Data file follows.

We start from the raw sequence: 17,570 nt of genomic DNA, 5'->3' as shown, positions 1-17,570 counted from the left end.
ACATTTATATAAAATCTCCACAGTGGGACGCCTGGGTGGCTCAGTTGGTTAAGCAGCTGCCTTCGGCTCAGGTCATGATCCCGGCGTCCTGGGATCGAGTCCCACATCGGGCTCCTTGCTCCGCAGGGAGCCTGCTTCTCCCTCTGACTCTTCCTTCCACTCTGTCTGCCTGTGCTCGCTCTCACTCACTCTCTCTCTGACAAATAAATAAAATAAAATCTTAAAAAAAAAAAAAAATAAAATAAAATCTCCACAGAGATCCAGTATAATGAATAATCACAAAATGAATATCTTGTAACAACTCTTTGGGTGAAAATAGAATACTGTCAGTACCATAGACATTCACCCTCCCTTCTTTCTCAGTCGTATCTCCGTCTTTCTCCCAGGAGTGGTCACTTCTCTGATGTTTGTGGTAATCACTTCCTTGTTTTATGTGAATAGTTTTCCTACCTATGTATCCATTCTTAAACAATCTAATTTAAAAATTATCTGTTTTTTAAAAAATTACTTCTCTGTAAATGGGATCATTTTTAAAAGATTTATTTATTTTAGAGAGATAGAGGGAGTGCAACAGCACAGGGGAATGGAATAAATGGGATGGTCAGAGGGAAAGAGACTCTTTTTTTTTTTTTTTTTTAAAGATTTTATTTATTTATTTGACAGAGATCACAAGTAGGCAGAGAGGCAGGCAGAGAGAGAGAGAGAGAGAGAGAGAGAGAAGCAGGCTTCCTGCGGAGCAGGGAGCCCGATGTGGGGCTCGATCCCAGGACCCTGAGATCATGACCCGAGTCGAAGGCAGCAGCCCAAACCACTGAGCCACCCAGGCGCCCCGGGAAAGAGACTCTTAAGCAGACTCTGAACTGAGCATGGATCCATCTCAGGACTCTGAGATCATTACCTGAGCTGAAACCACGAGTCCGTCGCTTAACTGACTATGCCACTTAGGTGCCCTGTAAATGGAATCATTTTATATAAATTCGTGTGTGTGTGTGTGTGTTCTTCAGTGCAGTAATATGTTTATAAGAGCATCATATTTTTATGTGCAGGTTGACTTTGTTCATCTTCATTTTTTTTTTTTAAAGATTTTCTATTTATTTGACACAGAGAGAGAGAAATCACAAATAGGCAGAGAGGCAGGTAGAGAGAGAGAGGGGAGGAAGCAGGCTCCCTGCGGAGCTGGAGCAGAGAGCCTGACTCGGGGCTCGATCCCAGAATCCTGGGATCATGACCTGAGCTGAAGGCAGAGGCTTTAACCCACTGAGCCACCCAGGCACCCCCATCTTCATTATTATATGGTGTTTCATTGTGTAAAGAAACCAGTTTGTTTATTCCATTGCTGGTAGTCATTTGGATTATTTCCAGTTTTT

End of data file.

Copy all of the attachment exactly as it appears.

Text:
We start from the raw sequence: 17,570 nt of genomic DNA, 5'->3' as shown, positions 1-17,570 counted from the left end.
ACATTTATATAAAATCTCCACAGTGGGACGCCTGGGTGGCTCAGTTGGTTAAGCAGCTGCCTTCGGCTCAGGTCATGATCCCGGCGTCCTGGGATCGAGTCCCACATCGGGCTCCTTGCTCCGCAGGGAGCCTGCTTCTCCCTCTGACTCTTCCTTCCACTCTGTCTGCCTGTGCTCGCTCTCACTCACTCTCTCTCTGACAAATAAATAAAATAAAATCTTAAAAAAAAAAAAAAATAAAATAAAATCTCCACAGAGATCCAGTATAATGAATAATCACAAAATGAATATCTTGTAACAACTCTTTGGGTGAAAATAGAATACTGTCAGTACCATAGACATTCACCCTCCCTTCTTTCTCAGTCGTATCTCCGTCTTTCTCCCAGGAGTGGTCACTTCTCTGATGTTTGTGGTAATCACTTCCTTGTTTTATGTGAATAGTTTTCCTACCTATGTATCCATTCTTAAACAATCTAATTTAAAAATTATCTGTTTTTTAAAAAATTACTTCTCTGTAAATGGGATCATTTTTAAAAGATTTATTTATTTTAGAGAGATAGAGGGAGTGCAACAGCACAGGGGAATGGAATAAATGGGATGGTCAGAGGGAAAGAGACTCTTTTTTTTTTTTTTTTTTAAAGATTTTATTTATTTATTTGACAGAGATCACAAGTAGGCAGAGAGGCAGGCAGAGAGAGAGAGAGAGAGAGAGAGAGAGAAGCAGGCTTCCTGCGGAGCAGGGAGCCCGATGTGGGGCTCGATCCCAGGACCCTGAGATCATGACCCGAGTCGAAGGCAGCAGCCCAAACCACTGAGCCACCCAGGCGCCCCGGGAAAGAGACTCTTAAGCAGACTCTGAACTGAGCATGGATCCATCTCAGGACTCTGAGATCATTACCTGAGCTGAAACCACGAGTCCGTCGCTTAACTGACTATGCCACTTAGGTGCCCTGTAAATGGAATCATTTTATATAAATTCGTGTGTGTGTGTGTGTGTTCTTCAGTGCAGTAATATGTTTATAAGAGCATCATATTTTTATGTGCAGGTTGACTTTGTTCATCTTCATTTTTTTTTTTTAAAGATTTTCTATTTATTTGACACAGAGAGAGAGAAATCACAAATAGGCAGAGAGGCAGGTAGAGAGAGAGAGGGGAGGAAGCAGGCTCCCTGCGGAGCTGGAGCAGAGAGCCTGACTCGGGGCTCGATCCCAGAATCCTGGGATCATGACCTGAGCTGAAGGCAGAGGCTTTAACCCACTGAGCCACCCAGGCACCCCCATCTTCATTATTATATGGTGTTTCATTGTGTAAAGAAACCAGTTTGTTTATTCCATTGCTGGTAGTCATTTGGATTATTTCCAGTTTTT